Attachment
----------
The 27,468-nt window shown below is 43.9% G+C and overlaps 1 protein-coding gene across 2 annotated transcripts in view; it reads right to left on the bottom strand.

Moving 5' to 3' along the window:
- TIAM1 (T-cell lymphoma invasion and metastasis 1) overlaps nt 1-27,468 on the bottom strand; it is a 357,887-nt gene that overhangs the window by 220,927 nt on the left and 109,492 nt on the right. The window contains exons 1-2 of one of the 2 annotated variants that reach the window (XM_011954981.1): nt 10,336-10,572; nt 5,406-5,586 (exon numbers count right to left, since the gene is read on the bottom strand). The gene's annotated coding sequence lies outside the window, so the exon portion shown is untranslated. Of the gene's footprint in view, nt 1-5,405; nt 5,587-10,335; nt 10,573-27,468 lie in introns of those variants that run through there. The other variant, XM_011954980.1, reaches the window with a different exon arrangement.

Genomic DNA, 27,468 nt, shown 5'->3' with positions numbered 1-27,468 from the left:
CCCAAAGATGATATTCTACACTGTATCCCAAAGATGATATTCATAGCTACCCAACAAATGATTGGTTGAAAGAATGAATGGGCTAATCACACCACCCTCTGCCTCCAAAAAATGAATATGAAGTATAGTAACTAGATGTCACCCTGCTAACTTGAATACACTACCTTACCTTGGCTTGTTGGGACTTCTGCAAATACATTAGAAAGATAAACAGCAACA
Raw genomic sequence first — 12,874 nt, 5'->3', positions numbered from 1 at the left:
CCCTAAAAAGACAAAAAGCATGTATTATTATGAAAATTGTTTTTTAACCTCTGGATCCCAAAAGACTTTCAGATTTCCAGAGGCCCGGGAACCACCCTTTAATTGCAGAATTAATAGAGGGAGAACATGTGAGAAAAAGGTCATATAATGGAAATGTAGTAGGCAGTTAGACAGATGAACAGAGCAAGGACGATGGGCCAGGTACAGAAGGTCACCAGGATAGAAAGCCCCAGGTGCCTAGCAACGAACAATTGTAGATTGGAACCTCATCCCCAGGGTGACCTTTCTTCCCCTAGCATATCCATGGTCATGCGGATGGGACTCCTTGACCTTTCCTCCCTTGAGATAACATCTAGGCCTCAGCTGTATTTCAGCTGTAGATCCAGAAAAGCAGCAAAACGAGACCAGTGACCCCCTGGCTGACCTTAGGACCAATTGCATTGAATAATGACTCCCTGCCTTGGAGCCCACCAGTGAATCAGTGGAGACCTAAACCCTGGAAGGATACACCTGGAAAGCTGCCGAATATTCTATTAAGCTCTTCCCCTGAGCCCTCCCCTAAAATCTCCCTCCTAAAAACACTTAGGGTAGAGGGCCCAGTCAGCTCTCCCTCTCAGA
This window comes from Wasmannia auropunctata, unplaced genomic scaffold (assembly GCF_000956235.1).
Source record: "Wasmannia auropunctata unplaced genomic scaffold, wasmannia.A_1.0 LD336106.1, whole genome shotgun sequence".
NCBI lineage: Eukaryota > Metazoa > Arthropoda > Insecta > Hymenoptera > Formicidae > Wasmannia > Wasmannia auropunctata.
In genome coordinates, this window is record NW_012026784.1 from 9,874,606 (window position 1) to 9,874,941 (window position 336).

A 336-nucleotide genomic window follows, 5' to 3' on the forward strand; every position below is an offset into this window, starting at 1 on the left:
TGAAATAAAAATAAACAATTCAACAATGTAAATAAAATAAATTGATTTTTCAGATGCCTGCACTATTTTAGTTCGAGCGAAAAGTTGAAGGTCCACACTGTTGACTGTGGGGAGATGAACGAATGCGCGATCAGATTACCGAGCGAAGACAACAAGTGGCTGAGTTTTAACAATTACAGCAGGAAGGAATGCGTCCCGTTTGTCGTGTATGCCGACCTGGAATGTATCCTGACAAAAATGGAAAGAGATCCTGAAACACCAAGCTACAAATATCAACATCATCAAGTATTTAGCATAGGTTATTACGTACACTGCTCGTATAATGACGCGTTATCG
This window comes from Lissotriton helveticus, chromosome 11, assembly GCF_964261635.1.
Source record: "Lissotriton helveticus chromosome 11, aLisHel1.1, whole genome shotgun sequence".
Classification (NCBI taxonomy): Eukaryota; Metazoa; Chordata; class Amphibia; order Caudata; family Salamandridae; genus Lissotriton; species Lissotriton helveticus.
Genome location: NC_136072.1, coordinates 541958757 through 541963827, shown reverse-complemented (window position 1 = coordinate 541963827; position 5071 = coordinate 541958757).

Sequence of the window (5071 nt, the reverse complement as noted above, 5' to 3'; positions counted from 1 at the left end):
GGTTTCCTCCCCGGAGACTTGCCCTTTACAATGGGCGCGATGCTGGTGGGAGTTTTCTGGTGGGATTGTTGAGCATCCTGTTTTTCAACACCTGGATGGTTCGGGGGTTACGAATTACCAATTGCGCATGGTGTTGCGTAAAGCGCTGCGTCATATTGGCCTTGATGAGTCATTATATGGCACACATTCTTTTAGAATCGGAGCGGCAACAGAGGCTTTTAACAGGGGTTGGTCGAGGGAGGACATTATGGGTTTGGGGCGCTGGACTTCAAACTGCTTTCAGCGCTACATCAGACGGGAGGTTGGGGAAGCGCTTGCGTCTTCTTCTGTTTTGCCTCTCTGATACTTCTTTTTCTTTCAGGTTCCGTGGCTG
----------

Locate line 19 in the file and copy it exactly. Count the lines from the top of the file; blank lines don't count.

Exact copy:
GGTTTCCTCCCCGGAGACTTGCCCTTTACAATGGGCGCGATGCTGGTGGGAGTTTTCTGGTGGGATTGTTGAGCATCCTGTTTTTCAACACCTGGATGGTTCGGGGGTTACGAATTACCAATTGCGCATGGTGTTGCGTAAAGCGCTGCGTCATATTGGCCTTGATGAGTCATTATATGGCACACATTCTTTTAGAATCGGAGCGGCAACAGAGGCTTTTAACAGGGGTTGGTCGAGGGAGGACATTATGGGTTTGGGGCGCTGGACTTCAAACTGCTTTCAGCGCTACATCAGACGGGAGGTTGGGGAAGCGCTTGCGTCTTCTTCTGTTTTGCCTCTCTGATACTTCTTTTTCTTTCAGGTTCCGTGGCTG